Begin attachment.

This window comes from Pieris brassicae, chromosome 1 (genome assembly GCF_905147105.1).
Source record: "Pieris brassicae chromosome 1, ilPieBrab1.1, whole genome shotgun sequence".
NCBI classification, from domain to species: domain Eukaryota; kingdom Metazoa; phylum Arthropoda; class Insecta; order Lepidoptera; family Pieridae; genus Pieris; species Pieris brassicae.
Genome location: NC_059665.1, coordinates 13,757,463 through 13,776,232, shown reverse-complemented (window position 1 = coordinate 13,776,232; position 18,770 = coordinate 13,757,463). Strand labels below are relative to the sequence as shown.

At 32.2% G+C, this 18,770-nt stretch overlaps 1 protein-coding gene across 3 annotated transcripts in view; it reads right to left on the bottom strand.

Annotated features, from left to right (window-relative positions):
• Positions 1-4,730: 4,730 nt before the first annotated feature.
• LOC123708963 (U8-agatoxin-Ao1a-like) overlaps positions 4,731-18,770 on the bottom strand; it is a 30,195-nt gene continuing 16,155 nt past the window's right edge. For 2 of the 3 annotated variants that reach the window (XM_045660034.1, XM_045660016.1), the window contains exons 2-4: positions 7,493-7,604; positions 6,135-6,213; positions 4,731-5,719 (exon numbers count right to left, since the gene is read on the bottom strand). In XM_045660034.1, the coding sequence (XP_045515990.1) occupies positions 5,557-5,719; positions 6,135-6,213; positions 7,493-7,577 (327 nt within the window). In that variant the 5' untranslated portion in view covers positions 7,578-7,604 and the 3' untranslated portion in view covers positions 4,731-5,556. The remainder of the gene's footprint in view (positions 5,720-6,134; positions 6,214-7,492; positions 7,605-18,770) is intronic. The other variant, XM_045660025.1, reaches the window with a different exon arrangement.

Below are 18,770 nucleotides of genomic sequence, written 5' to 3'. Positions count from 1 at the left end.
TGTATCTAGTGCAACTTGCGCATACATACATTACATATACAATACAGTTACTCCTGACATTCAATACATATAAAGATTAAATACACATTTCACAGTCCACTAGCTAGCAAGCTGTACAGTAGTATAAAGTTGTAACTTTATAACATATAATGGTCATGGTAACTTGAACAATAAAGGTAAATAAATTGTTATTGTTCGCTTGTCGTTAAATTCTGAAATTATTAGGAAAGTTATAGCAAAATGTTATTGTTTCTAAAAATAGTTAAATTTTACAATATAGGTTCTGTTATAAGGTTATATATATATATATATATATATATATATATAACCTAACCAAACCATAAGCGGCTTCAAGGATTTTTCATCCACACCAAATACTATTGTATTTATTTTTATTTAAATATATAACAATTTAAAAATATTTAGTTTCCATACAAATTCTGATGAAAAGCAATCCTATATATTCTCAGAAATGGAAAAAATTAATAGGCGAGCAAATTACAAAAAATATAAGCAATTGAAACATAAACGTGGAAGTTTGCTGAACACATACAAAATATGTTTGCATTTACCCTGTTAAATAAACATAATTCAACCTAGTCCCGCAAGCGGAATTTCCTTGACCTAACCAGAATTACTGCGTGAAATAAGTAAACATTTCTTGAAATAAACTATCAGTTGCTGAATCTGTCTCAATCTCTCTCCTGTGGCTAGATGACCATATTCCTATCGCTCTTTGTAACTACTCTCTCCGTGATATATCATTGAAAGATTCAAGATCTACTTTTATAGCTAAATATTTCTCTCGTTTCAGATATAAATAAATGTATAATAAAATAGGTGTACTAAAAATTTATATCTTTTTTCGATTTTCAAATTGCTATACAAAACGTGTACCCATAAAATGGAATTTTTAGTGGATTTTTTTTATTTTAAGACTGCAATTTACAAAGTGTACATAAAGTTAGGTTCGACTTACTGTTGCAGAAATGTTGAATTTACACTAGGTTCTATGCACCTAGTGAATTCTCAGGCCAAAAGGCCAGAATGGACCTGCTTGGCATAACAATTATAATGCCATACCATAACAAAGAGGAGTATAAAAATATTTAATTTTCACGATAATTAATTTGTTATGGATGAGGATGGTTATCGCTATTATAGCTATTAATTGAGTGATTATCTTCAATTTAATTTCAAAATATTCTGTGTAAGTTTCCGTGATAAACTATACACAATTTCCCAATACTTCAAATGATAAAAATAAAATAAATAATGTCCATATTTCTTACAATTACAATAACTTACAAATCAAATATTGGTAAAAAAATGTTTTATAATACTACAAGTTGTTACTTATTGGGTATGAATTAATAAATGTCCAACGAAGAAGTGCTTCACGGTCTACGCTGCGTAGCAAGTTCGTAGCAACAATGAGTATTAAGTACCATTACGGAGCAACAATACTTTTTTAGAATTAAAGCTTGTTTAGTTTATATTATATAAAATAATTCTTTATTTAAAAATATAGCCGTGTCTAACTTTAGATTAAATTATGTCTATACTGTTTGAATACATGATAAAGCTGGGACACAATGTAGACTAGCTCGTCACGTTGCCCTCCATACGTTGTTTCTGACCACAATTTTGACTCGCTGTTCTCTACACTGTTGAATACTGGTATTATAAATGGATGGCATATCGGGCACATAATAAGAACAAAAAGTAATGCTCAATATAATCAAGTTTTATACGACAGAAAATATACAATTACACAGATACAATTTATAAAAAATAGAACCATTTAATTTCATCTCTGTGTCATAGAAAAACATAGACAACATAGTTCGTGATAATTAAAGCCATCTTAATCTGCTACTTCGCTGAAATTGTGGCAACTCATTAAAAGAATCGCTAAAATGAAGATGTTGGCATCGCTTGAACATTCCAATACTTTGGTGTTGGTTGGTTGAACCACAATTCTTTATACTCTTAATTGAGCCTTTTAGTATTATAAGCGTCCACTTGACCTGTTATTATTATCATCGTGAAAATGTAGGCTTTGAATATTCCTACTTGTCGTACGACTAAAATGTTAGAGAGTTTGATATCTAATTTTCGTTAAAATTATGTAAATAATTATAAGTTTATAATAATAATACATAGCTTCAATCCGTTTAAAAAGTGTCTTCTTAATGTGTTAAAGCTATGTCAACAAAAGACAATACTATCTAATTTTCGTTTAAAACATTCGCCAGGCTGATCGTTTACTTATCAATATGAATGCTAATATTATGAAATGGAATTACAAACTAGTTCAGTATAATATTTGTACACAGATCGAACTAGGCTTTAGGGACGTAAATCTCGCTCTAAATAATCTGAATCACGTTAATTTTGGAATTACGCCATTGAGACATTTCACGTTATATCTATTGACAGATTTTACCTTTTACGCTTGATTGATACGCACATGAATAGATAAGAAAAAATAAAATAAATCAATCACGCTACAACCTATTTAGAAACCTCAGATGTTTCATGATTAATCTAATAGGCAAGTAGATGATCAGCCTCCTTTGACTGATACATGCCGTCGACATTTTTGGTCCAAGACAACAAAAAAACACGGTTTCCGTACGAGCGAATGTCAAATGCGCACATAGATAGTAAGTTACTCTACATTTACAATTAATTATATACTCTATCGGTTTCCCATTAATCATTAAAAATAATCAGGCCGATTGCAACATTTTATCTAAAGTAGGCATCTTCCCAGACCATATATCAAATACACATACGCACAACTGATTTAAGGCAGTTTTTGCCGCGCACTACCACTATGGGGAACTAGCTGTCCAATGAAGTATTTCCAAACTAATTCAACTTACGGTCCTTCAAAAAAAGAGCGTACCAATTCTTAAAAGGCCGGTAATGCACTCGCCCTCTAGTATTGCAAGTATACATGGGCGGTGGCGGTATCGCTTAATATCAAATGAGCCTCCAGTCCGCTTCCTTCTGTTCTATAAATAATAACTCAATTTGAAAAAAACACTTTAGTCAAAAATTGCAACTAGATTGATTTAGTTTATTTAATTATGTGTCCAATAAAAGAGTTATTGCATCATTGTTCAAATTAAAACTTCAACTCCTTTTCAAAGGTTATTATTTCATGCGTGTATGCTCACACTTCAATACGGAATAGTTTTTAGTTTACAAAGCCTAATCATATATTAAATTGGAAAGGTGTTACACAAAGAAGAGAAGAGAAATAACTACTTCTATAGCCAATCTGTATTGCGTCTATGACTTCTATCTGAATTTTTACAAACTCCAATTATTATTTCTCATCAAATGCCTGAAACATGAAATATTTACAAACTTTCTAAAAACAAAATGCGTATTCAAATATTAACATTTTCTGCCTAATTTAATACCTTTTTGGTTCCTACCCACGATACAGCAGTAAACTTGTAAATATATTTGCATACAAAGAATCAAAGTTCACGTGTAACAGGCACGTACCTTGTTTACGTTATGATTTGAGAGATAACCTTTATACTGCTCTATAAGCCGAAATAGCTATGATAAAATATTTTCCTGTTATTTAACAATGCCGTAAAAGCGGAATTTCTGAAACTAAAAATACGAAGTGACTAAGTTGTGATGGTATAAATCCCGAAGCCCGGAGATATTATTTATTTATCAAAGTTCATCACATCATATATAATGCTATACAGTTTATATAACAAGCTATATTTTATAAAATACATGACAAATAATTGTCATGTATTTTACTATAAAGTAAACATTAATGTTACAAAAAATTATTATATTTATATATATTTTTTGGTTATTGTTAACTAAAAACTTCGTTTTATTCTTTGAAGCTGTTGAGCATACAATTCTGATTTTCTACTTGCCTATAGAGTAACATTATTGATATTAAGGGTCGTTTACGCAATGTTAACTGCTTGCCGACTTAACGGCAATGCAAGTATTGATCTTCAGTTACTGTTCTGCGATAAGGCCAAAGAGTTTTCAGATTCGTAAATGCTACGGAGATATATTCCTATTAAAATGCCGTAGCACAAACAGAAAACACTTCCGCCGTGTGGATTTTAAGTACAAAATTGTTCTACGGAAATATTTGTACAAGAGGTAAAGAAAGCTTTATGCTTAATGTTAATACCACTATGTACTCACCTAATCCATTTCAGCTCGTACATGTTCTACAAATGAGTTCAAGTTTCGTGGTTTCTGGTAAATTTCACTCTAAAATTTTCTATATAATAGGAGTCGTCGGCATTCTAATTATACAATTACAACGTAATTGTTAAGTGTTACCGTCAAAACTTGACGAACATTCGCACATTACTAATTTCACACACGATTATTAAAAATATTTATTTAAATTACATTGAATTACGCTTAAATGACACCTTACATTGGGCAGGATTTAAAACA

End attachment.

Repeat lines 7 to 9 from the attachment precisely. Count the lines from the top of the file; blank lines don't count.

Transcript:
• Positions 1-4,730: 4,730 nt before the first annotated feature.
• LOC123708963 (U8-agatoxin-Ao1a-like) overlaps positions 4,731-18,770 on the bottom strand; it is a 30,195-nt gene continuing 16,155 nt past the window's right edge. For 2 of the 3 annotated variants that reach the window (XM_045660034.1, XM_045660016.1), the window contains exons 2-4: positions 7,493-7,604; positions 6,135-6,213; positions 4,731-5,719 (exon numbers count right to left, since the gene is read on the bottom strand). In XM_045660034.1, the coding sequence (XP_045515990.1) occupies positions 5,557-5,719; positions 6,135-6,213; positions 7,493-7,577 (327 nt within the window). In that variant the 5' untranslated portion in view covers positions 7,578-7,604 and the 3' untranslated portion in view covers positions 4,731-5,556. The remainder of the gene's footprint in view (positions 5,720-6,134; positions 6,214-7,492; positions 7,605-18,770) is intronic. The other variant, XM_045660025.1, reaches the window with a different exon arrangement.

Below are 18,770 nucleotides of genomic sequence, written 5' to 3'. Positions count from 1 at the left end.